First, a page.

Riverworld is a novel series by Philip José Farmer detailing the adventures of humanity in a world reshaped into one long river-valley. All humans that have ever been born are mysteriously restored to life with a body in its prime, and left to live in this world. There are no ores to make tools more advanced than Paleolithic, so humans are incapable of getting to the other side of the mountains that block the sides of the river. Humans that are killed awaken the next day somewhere else on the river.The novels are told from the perspective of different characters, the first is centered around Sir Richard Francis Burton and the second; Samuel Langhorn Clemens.The books, in order, are:
"The Day of the Great Shout" (1965) (Novella)
"The Suicide Express" (1966) (Novella. The novellas were later combined into the first book.)
To Your Scattered Bodies Go (1971)
The Fabulous Riverboat (1971)
The Dark Design (1977)
The Magic Labyrinth (1980)
Gods of Riverworld (1983)
These were followed by a pair of anthologies, featuring short stories by Farmer and a variety of other authors.
Tales of Riverworld (1993)
Quest To Riverworld (1993)
There was also a GURPS setting adapting the novels (copies of it were given to the writers of the anthology stories as references), a video game and two adaptations on the SyFy Channel. Aside from the basic concepts, neither had much to do with the original.
Author Avatar: Recurring character Peter Jairus Frigate (note the initials), who is, of course, a writer of science fiction who was defrauded by a publisher no less. Rather than being idealised, Peter is scared of fighting; a bit of a weenie compared to the rock-ribbed Burton.
Death Is Cheap: The same advanced alien technology which resurrected everyone on Earth who had ever died remains active. Anyone who dies on the Riverworld is brought back to life the next day somewhere else. A few characters use this "Suicide Express" to deliberately, though randomly, explore the Riverworld. Later on, the machinery breaks down.
Our Souls Are Different: The soul is an artificial construct implanted by Applied Phlebotinum, recording one's life, memories, and existence to allow people to reincarnate on the eponymous Riverworld, eons later, and work their way to some kind of Redemption/Ascension/Crystal Dragon Nirvana. One striking scene shows a a holding vat holding thousands of souls: this is metaphysics meeting mass manufacture. Imagine: machinery handling souls like a billion ghostly coke bottles on a production line. In a supreme irony there is no proof for the final afterlife: the spirit engineers are profoundly religious.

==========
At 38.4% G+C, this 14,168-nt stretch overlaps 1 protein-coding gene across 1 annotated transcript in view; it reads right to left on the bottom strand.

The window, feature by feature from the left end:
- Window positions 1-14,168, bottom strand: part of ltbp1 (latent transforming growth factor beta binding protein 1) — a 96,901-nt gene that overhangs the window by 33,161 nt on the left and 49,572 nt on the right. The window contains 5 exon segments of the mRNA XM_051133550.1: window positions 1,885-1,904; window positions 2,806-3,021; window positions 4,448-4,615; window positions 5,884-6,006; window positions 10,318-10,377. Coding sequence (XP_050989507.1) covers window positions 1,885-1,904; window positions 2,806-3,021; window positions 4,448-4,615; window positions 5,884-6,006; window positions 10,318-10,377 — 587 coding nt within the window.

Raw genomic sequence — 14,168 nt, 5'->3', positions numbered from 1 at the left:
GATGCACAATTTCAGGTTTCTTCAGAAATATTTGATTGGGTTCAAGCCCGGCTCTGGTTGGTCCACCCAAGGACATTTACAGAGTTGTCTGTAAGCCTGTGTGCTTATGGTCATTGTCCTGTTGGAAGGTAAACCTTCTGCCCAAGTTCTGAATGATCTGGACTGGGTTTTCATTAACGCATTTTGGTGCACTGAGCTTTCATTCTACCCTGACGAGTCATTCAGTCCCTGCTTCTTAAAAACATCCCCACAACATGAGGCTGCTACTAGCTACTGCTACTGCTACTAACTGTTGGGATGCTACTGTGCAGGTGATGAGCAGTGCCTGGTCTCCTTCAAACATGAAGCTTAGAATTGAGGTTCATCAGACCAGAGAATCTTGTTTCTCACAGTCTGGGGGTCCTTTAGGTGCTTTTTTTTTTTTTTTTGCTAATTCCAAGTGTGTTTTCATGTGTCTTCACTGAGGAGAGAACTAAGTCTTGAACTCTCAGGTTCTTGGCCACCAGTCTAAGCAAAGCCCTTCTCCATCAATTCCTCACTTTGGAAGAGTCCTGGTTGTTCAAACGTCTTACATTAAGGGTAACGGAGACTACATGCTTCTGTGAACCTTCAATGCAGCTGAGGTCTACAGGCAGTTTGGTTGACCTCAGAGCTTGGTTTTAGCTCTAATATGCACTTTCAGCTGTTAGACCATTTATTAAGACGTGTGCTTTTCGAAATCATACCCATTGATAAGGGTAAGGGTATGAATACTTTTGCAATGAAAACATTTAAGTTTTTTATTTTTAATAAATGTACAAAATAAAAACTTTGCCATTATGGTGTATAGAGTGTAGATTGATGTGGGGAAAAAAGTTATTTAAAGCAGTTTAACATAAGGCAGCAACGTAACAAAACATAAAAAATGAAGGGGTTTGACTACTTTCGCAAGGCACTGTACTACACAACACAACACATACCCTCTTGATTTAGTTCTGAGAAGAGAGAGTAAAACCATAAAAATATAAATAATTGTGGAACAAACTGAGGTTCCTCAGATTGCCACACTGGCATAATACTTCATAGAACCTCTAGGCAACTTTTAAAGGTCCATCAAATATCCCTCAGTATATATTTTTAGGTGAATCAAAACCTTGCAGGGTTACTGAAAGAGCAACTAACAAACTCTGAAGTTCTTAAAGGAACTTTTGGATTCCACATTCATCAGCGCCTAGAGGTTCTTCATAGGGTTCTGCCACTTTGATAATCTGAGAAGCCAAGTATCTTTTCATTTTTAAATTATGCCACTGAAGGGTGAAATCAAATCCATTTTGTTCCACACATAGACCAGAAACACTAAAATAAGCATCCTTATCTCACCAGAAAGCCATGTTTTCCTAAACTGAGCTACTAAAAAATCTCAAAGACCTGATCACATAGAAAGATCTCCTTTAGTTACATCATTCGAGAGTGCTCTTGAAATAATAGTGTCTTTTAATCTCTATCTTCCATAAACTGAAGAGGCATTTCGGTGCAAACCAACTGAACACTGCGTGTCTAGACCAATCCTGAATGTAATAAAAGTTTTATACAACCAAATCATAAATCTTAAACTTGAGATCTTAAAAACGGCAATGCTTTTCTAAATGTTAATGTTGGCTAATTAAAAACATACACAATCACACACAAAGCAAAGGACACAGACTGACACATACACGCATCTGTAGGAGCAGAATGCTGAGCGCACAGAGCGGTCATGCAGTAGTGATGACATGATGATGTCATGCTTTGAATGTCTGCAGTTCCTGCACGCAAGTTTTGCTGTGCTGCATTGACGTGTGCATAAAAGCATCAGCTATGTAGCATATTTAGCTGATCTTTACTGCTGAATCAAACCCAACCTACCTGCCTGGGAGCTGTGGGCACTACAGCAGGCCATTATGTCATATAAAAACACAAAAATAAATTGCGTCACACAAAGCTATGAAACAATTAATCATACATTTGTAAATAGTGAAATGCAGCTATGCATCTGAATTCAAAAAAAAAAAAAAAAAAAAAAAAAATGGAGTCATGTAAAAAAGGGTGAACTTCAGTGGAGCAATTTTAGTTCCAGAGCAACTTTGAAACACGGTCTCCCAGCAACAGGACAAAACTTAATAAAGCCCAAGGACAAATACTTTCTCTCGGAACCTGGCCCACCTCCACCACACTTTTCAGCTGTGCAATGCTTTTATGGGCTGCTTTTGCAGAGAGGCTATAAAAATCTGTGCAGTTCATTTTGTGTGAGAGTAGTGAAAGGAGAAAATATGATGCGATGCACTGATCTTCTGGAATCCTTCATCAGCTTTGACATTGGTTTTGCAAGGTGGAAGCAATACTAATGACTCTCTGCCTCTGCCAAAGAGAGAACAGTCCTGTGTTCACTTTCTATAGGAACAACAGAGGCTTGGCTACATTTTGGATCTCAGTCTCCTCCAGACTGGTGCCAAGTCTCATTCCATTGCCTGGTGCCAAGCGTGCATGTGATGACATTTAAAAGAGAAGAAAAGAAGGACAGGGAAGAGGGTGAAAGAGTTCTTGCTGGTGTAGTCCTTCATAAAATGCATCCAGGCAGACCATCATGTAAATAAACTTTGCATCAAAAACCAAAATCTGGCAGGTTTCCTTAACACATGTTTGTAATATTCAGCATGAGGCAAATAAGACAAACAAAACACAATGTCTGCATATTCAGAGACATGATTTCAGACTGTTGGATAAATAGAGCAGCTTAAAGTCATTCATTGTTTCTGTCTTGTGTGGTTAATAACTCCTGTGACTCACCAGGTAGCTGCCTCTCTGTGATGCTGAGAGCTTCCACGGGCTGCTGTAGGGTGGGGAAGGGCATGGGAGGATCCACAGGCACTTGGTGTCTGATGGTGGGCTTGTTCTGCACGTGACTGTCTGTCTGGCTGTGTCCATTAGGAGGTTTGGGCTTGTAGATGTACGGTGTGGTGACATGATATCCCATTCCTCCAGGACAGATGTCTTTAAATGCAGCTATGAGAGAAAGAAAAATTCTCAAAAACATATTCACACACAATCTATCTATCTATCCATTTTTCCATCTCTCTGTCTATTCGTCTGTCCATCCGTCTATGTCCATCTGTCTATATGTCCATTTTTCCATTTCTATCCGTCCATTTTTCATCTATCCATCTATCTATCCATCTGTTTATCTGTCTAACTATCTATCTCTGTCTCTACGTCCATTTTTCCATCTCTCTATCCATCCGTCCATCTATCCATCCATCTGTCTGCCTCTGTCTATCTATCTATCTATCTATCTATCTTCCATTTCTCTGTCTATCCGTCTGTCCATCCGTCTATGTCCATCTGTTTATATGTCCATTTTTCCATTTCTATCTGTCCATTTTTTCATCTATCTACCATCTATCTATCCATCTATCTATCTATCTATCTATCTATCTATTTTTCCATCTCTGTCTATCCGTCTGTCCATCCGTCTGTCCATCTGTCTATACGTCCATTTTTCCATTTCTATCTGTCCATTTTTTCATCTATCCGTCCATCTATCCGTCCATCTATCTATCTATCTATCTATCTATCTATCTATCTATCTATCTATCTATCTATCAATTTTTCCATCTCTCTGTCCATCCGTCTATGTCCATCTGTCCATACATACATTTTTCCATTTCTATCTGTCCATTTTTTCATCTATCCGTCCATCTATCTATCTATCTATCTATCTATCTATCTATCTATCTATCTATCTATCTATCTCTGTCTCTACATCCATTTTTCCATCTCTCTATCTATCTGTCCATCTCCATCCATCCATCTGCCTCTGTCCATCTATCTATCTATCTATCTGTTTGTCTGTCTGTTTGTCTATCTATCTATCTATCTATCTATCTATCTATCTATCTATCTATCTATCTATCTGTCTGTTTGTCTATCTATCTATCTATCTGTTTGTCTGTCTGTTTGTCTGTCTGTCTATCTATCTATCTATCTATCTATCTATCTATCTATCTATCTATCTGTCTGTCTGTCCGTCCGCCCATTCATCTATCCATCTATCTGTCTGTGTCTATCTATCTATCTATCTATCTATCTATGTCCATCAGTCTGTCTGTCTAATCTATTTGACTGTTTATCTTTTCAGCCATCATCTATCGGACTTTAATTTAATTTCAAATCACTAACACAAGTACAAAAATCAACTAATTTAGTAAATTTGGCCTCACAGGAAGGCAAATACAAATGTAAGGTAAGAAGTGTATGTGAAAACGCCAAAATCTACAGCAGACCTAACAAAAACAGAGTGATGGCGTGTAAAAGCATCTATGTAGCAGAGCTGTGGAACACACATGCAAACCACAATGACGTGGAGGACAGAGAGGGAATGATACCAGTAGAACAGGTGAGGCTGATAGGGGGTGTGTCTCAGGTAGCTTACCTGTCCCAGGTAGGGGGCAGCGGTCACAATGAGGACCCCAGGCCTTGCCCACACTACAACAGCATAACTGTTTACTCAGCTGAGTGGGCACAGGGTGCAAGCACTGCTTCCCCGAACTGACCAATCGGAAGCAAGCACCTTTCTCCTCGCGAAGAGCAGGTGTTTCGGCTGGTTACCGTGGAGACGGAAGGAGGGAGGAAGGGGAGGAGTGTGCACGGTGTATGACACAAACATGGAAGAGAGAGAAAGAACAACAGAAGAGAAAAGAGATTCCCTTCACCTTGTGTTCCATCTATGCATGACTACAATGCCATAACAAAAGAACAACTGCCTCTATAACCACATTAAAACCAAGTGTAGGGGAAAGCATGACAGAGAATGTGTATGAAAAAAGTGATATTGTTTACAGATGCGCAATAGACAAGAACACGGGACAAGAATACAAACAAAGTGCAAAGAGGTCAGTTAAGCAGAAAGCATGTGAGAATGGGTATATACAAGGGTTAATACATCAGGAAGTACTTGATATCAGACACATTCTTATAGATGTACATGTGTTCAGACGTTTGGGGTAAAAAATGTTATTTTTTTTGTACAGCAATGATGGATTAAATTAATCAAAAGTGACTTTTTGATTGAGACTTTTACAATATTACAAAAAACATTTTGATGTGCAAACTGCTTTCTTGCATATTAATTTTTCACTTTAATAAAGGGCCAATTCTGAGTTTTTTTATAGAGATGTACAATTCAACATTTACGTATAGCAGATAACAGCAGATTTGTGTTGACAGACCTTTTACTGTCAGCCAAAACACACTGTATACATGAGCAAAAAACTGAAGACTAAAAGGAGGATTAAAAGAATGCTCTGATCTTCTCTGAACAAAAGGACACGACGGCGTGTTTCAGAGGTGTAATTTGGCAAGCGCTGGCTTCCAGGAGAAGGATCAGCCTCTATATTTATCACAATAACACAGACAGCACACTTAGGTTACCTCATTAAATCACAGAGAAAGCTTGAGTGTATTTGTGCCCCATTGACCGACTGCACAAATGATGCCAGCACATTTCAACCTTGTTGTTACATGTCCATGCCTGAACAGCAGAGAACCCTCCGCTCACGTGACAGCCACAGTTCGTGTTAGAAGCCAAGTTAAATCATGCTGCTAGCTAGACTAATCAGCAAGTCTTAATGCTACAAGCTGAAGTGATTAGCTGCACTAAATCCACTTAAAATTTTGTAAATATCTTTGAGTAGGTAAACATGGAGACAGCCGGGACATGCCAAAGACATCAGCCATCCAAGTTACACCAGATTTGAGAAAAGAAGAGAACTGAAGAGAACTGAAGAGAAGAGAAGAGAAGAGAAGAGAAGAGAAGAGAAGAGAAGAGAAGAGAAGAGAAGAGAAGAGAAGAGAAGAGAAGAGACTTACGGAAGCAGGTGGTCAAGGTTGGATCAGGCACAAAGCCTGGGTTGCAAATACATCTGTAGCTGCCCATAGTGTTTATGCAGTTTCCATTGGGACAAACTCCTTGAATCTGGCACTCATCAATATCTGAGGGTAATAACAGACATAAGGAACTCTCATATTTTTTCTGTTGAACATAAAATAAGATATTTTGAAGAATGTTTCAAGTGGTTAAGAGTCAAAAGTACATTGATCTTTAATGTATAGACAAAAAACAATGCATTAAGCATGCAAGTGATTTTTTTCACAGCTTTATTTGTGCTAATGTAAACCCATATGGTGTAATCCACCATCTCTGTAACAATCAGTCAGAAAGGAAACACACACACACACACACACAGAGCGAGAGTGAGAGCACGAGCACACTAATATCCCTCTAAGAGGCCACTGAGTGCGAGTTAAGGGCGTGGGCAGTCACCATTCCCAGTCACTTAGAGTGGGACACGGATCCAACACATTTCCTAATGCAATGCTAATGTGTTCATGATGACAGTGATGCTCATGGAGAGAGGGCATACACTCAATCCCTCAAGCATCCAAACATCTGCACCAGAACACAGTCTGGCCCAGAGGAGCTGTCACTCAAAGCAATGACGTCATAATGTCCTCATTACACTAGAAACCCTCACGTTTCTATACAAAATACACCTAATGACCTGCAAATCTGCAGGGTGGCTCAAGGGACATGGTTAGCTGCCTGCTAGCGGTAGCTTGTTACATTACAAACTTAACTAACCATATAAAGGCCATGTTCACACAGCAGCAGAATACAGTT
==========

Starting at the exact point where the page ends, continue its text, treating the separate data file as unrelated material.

Patchwork Story: As mentioned above, To Your Scattered Bodies Go started its life as a pair of novellas.
Secret Test of Character: Riverworld's true purpose was to give all of humanity a second chance since the best of humanity proves them worthy of joining a long line of alien creators, yet the worst of humanity proves them unworthy of such an honor.
Cool Boat: Averted in 2010; obviously it would be impractical to construct a huge paddlesteamer/aircraft carrier with Steam Punk machine-guns, but would it kill them to mock up some armor and gatling turrets, as opposed to a small black powder cannon and sandbags?
Death Equals Redemption: The suicide bomber in the 2010 version, responsible for killing all of the protagonists, later redeems herself by helping Matt escape, at the cost of her own life.
Evil Brit: Burton is made the villain of the 2010 movie, even though he's the hero of the novels!
Giving Up On Logic: Presumably why in both versions, no-one's particularly fazed for very long upon discovering they're back from the dead, young again in some cases, or that the world was destroyed by aliens.
Gladiator Games: (2003) Nero is captured and placed in the arena to fight to the death. Unfortunately he's in his element (not quite true as Nero entered the arena to race chariots) and not only quickly defeats his opponent, but also the local Big Bad, taking his throne. In the 2010 movie Burton thinks this is the true purpose of Riverworld.
Storming the Castle: The 2010 movie has a scene involving jumping from a burning zeppelin onto the deck of the Not for Hire to battle Burton's men. The sequence is rather underwhelming.
Suicide Attack: A female suicide bomber kills the protagonist in the 2010 adaptation. She is not happy when she wakes up in the afterlife and discovers it's full of infidels.
Too Dumb to Live: Dan in the 2010 movie, to the point where you can't really disagree with Pizarro's later comment that he finds Americans rather arrogant. Seriously, what kind of moron walks up to a bunch of heavily armed conquistadors, hellbent on flaunting their law degree at them?
Well-Intentioned Extremist: Burton (perhaps unintentionally) comes across as this, since he's basically right about the Riverworld being a giant game for someone else's amusement and no-one ever presents a valid counterargument to the question of why they should save it?